Justin, I heard someone talking about their time in India. Another couple asked whether it was dangerous or they felt overwhelmed by the poverty. He said, “no, we were taken care of the whole time. We had chauffeurs that picked us up at the hotel and the hotel was surrounded by guarded walls and you went through a big gate. Once you were at the hotel it was like being at any nice anywhere in the world!”

I felt lilke telling him that’d he could have had the same experience and saved a lot of money if he’d just gone down to stay at the Beverly Hills Hotel and gone out to an Indian restaurant!

When Irish eyes are smiling | Family Trek 03-11-2011, 06:02

[…] It’s also a great first international trip because of the fact that Ireland so easily lives up to your expectations. As Monica shared earlier this week, that’s one of the four elements that makes for a great trip. […]

gabi klaf 03-11-2011, 11:43

what a great post. i believe your four elements are so on target. when we get those four in balance on the road, life is really, really good. we don’t feel frazzled and really enjoy all the world has to offer us. and when we lose them, ahhhh, those are the moments when we wonder why travel the world. in our equation for success- i must add ‘down time’ too. it lets us breathe, and be.

Monica Vandeventer 03-11-2011, 14:37

Gabi,
You are right about down time. Travel is work. It is exhilarating and exhausting to be in new places. Allowing for downtime will make your “uptime” so much more enjoyable.
THis is even more true if you are traveling with little ones!
-Monica

Best 2011 Family Travel Lifestyle, Destinations and Tips | Family Trek 02-01-2012, 08:03

[…] Income can help you achieve a Family Travel LifestyleAre you living the life of your dreams?Tips:The 4 Elements that Make an Awesome TripImmerse Yourself in the Places You Visit10 Unique Family Focused Tips for Disneyland & […]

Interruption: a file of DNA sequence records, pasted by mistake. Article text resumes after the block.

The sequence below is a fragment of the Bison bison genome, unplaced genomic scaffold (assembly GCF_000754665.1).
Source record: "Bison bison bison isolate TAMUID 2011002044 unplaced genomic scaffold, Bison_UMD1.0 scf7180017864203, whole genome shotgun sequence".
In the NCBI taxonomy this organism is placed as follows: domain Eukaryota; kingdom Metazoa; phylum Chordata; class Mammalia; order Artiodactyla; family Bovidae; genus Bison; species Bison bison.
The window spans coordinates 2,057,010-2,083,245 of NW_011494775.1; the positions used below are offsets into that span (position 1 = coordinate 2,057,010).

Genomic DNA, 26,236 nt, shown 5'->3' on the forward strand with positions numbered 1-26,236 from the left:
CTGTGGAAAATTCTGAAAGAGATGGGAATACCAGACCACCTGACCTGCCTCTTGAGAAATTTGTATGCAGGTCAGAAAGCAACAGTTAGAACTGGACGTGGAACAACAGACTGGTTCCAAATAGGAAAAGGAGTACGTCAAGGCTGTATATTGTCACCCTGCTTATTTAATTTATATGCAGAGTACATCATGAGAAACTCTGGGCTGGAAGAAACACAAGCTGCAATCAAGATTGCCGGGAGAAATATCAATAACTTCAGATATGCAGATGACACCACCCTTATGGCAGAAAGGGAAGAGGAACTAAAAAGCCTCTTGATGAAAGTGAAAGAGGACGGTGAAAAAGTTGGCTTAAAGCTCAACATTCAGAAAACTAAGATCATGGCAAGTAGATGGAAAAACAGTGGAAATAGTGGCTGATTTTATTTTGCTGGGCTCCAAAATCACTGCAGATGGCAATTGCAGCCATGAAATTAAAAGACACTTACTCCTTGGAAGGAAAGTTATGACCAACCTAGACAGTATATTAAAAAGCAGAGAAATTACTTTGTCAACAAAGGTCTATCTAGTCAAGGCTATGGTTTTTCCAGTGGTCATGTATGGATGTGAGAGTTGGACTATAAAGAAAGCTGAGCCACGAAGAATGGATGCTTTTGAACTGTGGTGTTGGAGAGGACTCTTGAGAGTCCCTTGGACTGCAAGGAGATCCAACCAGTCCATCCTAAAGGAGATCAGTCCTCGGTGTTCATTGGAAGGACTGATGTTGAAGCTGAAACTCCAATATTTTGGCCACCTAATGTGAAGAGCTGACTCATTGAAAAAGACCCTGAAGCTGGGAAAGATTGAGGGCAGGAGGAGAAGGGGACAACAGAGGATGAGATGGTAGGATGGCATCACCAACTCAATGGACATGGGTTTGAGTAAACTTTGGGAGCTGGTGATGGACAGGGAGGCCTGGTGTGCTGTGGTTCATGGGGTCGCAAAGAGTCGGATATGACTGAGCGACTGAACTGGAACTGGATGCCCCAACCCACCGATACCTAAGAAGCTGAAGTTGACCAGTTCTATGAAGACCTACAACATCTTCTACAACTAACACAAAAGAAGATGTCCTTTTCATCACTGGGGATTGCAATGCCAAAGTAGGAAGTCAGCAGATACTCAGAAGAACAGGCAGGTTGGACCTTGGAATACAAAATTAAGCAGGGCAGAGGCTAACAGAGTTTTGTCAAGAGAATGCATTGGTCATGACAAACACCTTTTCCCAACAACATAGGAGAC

Mary 08-01-2012, 07:06

Great list! For me the toughest one is the realistic expectations. I am working on that and it is getting easier as more time goes by. Also allowing time I think is so important. We are slow traveling which works best for us, the kids, and our budget. When we are rushed it seems to lead to disappointment and exhaustion. Some days you just need to stay at home and relax. I think another important one is that you cannot see everything, it goes hand in hand with the expectations I guess!

Falling in love in Ireland | Family Trek 23-01-2012, 09:58

[…] 4 Elements That Make An Awesome Trip […]

Christina @Interest-Led Learning 07-03-2012, 12:50

I kept saying yes, yes, yes, when I read this post! I feel the same way about what makes a great trip. For me, I’d just change the first thing from setting realistic expectations to setting no expectations. This one has been really hard for me because I love to plan and I have a huge imagination. I basically take the trip in my head before we’ve even driven out of the driveway! But I’ve learned that if I go into the trip not expecting anything (not about how great an attraction will be, how much the kids will love something), than I’m usually surprised at what things I do come to love about the trip. Even things that I might have seen as slowing us down (like your starter example) turn into an adventure.

Monica Vandeventer 09-03-2012, 21:53

Christian,
I like that…no expectations. That is when the best things happen. Like you said though it is impossible if you plan at all. I think my best hope is to hold my expectations loosely!